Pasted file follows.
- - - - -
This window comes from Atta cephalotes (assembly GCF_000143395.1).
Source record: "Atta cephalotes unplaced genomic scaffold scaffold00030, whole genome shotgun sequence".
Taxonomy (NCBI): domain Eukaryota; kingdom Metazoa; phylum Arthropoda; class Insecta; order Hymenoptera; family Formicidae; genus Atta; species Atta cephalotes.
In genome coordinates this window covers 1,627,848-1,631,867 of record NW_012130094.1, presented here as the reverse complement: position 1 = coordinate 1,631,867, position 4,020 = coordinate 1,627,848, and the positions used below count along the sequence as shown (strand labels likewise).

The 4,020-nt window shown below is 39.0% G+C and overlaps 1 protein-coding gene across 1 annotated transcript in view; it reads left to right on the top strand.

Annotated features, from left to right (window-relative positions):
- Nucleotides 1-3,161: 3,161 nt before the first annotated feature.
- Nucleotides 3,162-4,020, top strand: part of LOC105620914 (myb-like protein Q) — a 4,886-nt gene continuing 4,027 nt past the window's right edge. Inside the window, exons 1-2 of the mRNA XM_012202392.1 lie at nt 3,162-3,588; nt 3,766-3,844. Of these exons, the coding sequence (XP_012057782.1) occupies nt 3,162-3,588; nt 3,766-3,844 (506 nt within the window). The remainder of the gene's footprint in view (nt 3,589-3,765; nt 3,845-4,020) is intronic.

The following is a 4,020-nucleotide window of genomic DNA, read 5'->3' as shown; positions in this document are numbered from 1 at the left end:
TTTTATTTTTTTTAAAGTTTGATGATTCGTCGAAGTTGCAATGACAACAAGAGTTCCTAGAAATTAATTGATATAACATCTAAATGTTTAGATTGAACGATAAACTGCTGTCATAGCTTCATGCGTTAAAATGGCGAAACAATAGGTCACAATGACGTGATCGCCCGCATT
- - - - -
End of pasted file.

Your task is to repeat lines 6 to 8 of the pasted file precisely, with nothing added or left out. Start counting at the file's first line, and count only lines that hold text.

Annotated features, from left to right (window-relative positions):
- Nucleotides 1-3,161: 3,161 nt before the first annotated feature.
- Nucleotides 3,162-4,020, top strand: part of LOC105620914 (myb-like protein Q) — a 4,886-nt gene continuing 4,027 nt past the window's right edge. Inside the window, exons 1-2 of the mRNA XM_012202392.1 lie at nt 3,162-3,588; nt 3,766-3,844. Of these exons, the coding sequence (XP_012057782.1) occupies nt 3,162-3,588; nt 3,766-3,844 (506 nt within the window). The remainder of the gene's footprint in view (nt 3,589-3,765; nt 3,845-4,020) is intronic.